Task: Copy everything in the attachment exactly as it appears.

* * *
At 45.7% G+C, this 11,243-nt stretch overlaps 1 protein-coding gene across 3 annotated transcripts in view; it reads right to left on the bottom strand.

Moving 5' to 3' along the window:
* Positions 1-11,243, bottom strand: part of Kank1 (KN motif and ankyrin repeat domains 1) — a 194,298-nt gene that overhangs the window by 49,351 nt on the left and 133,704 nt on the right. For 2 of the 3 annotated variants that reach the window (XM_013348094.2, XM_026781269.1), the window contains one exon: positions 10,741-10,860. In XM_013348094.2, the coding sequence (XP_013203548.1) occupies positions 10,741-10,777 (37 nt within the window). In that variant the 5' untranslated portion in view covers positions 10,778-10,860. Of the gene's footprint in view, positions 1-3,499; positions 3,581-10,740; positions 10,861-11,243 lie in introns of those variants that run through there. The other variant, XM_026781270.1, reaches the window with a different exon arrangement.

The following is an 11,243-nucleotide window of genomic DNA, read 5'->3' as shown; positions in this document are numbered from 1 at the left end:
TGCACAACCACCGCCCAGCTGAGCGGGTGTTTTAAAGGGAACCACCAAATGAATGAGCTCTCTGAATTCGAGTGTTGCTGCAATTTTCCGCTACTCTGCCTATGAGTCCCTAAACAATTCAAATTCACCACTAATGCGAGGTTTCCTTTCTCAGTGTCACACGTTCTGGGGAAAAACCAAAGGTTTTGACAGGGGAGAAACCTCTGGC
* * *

At 45.7% G+C, this 11,243-nt stretch overlaps 1 protein-coding gene across 3 annotated transcripts in view; it reads right to left on the bottom strand.

Moving 5' to 3' along the window:
* Positions 1-11,243, bottom strand: part of Kank1 (KN motif and ankyrin repeat domains 1) — a 194,298-nt gene that overhangs the window by 49,351 nt on the left and 133,704 nt on the right. For 2 of the 3 annotated variants that reach the window (XM_013348094.2, XM_026781269.1), the window contains one exon: positions 10,741-10,860. In XM_013348094.2, the coding sequence (XP_013203548.1) occupies positions 10,741-10,777 (37 nt within the window). In that variant the 5' untranslated portion in view covers positions 10,778-10,860. Of the gene's footprint in view, positions 1-3,499; positions 3,581-10,740; positions 10,861-11,243 lie in introns of those variants that run through there. The other variant, XM_026781270.1, reaches the window with a different exon arrangement.

The following is an 11,243-nucleotide window of genomic DNA, read 5'->3' as shown; positions in this document are numbered from 1 at the left end:
TGCACAACCACCGCCCAGCTGAGCGGGTGTTTTAAAGGGAACCACCAAATGAATGAGCTCTCTGAATTCGAGTGTTGCTGCAATTTTCCGCTACTCTGCCTATGAGTCCCTAAACAATTCAAATTCACCACTAATGCGAGGTTTCCTTTCTCAGTGTCACACGTTCTGGGGAAAAACCAAAGGTTTTGACAGGGGAGAAACCTCTGGC